How to escape in the heat without air conditioning – is there an alternative on a global scale

Due to climate change, people around the world are increasingly plagued by heat waves, and air conditioning seems to be the only salvation. Perhaps there are alternative solutions?

Scientists propose to widely use passive cooling. What is it, tells Deutsche Wellereferring to experts.

This summer of 2022 will surely be remembered for the wave of abnormal heat that swept across Europe, took the lives of hundreds of people and forced governments in different countries to take different measures. In the UK, for example, for the first time in history, they declared a “red” alert level due to extremely high temperatures. Schools were closed in the country and even railway traffic was stopped on certain routes. The abnormal heat has caused forest fires in Spain and Portugal, Italy and France, Germany and Greece.

Due to climate change, the heat is increasingly turning on air conditioners, which diligently consume electricity. In 2018, according to the International Energy Agency, the use of air conditioners and electric fans accounted for 10% of global electricity consumption. At the same time, air conditioners are not widely used in all countries, such as in Japan and the USA, where 90% of households are equipped with them. And in the hottest parts of the world, only 8% of the population has access to them.

However, as temperatures rise, so does the demand for space cooling. By 2050, the level of electricity demand may increase by more than 3 times. This will lead to the fact that just as much energy will be used for cooling buildings as is currently spent in China and India as a whole.

Scientists propose to turn to the so-called passive cooling. That is, to control the temperature without using energy or consuming it minimally. Alexandra Rempel, Associate Professor of Environmental Design at the University of Oregon in the US, says:

“Passive cooling is promising because it’s a very cheap method to avoid heat islands in cities and dependence on air conditioners. It also offloads the power grid.”

In the Mediterranean, keeping windows open at night helps to survive the intense heat. You can let in cool air at night and close the shutters and curtains tightly during the day, protecting you from the bright sun and high temperatures.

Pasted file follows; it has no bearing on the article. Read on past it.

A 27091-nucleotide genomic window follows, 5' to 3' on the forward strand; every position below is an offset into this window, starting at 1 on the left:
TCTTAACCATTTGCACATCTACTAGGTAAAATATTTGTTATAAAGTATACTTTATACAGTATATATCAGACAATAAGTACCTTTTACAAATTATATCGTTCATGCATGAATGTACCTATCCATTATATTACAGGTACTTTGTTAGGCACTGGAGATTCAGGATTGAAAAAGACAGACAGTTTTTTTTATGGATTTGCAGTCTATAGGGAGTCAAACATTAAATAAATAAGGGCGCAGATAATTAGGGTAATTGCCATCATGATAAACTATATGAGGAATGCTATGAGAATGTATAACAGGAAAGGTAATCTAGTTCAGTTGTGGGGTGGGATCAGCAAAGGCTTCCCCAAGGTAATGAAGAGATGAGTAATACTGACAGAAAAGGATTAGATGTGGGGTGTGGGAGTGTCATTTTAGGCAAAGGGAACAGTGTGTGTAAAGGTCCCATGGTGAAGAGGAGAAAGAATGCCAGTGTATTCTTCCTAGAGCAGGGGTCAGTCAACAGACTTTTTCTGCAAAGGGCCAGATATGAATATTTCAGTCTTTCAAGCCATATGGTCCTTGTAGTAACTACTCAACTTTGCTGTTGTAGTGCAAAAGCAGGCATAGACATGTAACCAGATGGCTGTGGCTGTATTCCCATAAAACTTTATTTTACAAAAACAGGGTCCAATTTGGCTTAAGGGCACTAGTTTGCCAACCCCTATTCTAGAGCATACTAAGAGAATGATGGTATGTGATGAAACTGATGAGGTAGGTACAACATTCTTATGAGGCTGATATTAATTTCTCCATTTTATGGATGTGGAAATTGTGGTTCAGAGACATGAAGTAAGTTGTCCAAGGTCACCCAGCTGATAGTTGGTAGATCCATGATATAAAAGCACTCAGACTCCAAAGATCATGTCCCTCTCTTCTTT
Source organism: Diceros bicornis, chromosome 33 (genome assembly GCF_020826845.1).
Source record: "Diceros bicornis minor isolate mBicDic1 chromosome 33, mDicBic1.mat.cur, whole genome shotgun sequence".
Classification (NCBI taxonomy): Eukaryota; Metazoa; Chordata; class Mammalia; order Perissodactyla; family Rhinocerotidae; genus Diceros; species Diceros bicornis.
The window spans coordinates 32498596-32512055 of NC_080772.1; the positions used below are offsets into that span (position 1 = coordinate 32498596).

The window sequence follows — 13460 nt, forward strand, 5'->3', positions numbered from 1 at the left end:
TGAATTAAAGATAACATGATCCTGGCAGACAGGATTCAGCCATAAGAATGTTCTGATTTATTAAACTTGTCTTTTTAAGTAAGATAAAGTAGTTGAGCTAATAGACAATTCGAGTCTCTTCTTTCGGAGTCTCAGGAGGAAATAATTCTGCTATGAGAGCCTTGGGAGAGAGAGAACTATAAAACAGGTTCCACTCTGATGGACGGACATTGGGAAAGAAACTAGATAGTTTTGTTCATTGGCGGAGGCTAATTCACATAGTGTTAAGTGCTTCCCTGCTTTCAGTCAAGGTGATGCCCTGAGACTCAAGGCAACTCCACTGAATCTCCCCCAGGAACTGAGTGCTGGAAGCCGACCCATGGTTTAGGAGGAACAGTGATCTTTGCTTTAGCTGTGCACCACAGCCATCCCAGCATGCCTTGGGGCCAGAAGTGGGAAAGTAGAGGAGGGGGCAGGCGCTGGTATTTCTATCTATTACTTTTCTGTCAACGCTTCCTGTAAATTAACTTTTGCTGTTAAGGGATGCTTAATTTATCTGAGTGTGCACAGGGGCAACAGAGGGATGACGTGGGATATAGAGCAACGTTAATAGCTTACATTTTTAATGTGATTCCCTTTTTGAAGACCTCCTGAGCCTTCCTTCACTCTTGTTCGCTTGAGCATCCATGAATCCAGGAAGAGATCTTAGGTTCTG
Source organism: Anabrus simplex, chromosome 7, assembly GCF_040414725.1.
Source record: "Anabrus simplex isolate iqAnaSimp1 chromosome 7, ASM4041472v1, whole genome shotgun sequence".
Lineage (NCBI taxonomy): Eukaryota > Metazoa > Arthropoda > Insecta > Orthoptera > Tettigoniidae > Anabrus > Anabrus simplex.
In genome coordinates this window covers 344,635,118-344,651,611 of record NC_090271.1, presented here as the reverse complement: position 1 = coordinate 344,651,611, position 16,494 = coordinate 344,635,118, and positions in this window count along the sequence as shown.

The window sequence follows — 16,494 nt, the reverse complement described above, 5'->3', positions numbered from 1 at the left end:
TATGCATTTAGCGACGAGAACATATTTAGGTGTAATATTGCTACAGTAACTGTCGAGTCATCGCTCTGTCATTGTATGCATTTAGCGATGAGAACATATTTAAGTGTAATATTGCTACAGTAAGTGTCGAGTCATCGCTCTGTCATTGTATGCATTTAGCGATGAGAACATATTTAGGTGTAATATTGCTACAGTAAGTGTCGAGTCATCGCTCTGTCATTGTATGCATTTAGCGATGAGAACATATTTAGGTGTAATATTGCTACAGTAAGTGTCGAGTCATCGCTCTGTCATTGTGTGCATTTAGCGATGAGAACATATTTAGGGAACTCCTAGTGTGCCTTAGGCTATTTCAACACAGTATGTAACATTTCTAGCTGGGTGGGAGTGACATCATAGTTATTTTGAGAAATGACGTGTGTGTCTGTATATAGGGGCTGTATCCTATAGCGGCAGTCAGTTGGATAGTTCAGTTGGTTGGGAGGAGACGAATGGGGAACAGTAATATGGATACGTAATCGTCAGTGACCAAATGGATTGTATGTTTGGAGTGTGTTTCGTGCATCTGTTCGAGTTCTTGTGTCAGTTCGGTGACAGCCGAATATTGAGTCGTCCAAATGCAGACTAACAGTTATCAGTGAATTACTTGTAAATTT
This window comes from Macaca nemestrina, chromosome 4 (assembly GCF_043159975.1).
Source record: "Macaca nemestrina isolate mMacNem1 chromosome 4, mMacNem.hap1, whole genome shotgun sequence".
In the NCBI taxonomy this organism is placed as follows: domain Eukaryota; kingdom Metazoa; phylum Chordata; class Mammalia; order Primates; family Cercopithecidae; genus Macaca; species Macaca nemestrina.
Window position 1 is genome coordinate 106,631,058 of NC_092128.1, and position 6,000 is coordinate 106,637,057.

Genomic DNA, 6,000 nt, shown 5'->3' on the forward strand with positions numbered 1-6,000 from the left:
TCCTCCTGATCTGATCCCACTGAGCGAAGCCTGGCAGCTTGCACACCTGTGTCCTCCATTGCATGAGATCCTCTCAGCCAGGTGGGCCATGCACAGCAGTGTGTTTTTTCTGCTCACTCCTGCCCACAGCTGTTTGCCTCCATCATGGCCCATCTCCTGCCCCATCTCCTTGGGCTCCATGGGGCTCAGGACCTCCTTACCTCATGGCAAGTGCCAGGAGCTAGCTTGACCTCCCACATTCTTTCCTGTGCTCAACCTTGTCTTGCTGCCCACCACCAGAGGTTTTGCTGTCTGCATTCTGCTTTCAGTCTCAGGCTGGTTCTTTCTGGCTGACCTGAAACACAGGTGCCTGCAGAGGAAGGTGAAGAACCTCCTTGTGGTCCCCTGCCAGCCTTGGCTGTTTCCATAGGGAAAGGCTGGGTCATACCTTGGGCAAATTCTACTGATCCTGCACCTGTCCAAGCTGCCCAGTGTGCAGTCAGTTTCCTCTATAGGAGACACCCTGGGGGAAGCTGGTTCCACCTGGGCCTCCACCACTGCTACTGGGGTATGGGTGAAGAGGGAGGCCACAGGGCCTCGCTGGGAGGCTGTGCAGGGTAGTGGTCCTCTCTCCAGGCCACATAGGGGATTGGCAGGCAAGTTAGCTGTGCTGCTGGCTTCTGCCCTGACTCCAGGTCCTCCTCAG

Rempel is the author of a study showing that natural ventilation and shading can reduce indoor temperatures by about 14 degrees, thus reducing the load on air conditioners by up to 80%. The study used data from the 2021 hot wave, which covered a region traditionally famous for its mild climate – the Pacific Northwest. That year, however, heat casualties numbered in the hundreds.

Rempel also recalls the ancient methods of cooling rooms: they can bring a tangible effect, but if used correctly. Passive cooling can be considered when designing a building. For centuries, for example, wind towers in the Middle East and North Africa have prevented buildings from heating up. They are installed above buildings and “catch the wind”. With their help, fresh air enters the room, and warm air is pushed out again. Although traditional wind towers are now practically not used, it is quite possible for modern buildings to equip them with analogues.

Techniques that help maintain acceptable temperatures inside buildings include sunblinds, double glazing, and water fountains that lower the air temperature through evaporative cooling.

A study from the British University in Dubai has convincingly shown that residential buildings in the UAE can reduce their annual energy consumption by more than 20% using passive cooling methods. A striking example of such a building is the California Academy of Sciences in San Francisco: special ventilation effectively uses natural air currents, the green roof acts as a kind of insulating layer, opening and closing shutters on the windows regulate the heating of the room during the day.

Passive cooling helps not only to reduce the temperature inside the room, but also helps to cool the surface of buildings. Agree, among concrete buildings it is difficult to find a cool corner. Rampel explains:

“Streets and sidewalks simply accumulate heat all day long. Because these materials store heat, they generously release it into the environment during the night.”

Each country solves this problem in its own way. In Medellin (Colombia), for example, they built “green corridors” for cyclists and passers-by, plants protect them from direct sun. Only with the help of this simple solution, the average temperature in the city decreased by 2 degrees.

Indian design studio Niraj Doshi Design Consultancy recently unveiled a stunning home in Pune, India that demonstrates that green spaces are so much more than just decoration. Built for an extended family of six, Hovering Gardens is a great example of how the combination of natural materials such as stone and plants can create modern energy saving housein harmony with nature.

Considering India’s hot and humid climate, the architects designed the home with a few passive elements, such as cantilevered balconies that float above the spaces below. They are covered with hanging vegetation that helps protect the interior from harsh sunlight. The house has several vertical blinds that provide not only the necessary level of protection from prying eyes, but also air ventilation and natural lighting in the living quarters.

And in Tokyo, they took care of the excessive heating of the sidewalks and lowered their temperature to cool with the help of an insulating coating. In Singapore, dense vegetation on skyscrapers reduces the heating of buildings. Ayu Sukma Adelia, architect at Cooling Singapore research project, says: “With at least 10 meters of green space on the front of a building, the surface temperature of the building can be reduced by five degrees.”

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